The front of the 231st Bristol Fourth of July Parade in 2016. 231st Bristol RI 4th of July Parade.jpg
The front of the 231st Bristol Fourth of July Parade in 2016.

Bristol has the oldest continuously celebrated Independence Day festivities in the United States. The first mention of a celebration comes from July 1777, when a British officer noted sounds coming from across Narragansett Bay:

This being the first anniversary of the Declaration of Independence of the Rebel Colonies, they ushered in the morning by firing 13 cannons, one for each colony, we suppose. At sunset, the rebel frigates fired another round of 13 guns, each one after the other. As the evening was very still and fine the echo of the guns down the Bay had a grand effect. [13]

The annual official and historic celebrations (Patriotic Exercises) were established in 1785 by Rev. Henry Wight of the First Congregational Church and veteran of the Revolutionary War, and later by Rev. Wight as the Parade, and continue today, organized by the Bristol Fourth of July Committee. [14] The festivities officially start on June 14, Flag Day, beginning a period of outdoor concerts, soapbox car races and a firefighters' muster at Independence Park. The celebration climaxes on July 4 with the oldest annual parade in the United States, "The Military, Civic and Firemen's Parade", an event that draws over 200,000 people from Rhode Island and around the world. These elaborate celebrations give Bristol its nickname, "America's most patriotic town".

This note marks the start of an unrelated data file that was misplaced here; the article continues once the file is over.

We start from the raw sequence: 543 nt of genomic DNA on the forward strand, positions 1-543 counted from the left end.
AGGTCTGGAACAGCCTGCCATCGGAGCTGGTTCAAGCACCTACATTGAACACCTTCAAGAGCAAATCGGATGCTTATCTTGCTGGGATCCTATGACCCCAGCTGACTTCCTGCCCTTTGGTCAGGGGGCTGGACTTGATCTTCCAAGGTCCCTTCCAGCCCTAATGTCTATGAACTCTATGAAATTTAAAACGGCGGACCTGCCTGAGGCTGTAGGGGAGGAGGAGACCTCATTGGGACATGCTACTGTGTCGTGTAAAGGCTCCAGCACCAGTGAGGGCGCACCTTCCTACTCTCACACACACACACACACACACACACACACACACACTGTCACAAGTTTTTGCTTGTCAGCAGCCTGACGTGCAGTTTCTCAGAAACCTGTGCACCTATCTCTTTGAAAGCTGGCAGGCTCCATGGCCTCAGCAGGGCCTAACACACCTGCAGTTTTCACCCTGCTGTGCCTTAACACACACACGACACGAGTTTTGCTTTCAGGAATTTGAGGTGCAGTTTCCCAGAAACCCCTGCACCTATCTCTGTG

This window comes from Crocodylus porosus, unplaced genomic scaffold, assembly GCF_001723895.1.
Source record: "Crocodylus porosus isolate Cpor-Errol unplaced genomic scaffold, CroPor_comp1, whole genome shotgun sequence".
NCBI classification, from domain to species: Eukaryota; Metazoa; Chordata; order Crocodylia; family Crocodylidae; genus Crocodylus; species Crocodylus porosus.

Bristol is represented in the parade with hometown groups like the Bristol Train of Artillery and the Bristol County Fifes and Drums. [15]


Bristol is situated on 10.1 square miles (26 km2) of a peninsula (the smaller sub-peninsula on the west is called Poppasquash), with Narragansett Bay on its west and Mount Hope Bay on its east. According to the United States Census Bureau, the town has a total area of 20.6 square miles (53.4 km2), of which, 10.1 square miles (26.2 km2) of it is land and 10.5 square miles (27.2 km2) of it (50.99%) is water. Bristol's harbor is home to over 800 boat moorings in seven mooring fields.


Climate data for Bristol, Rhode Island
Record high °F (°C)67
Average high °F (°C)38
Average low °F (°C)21
Record low °F (°C)−7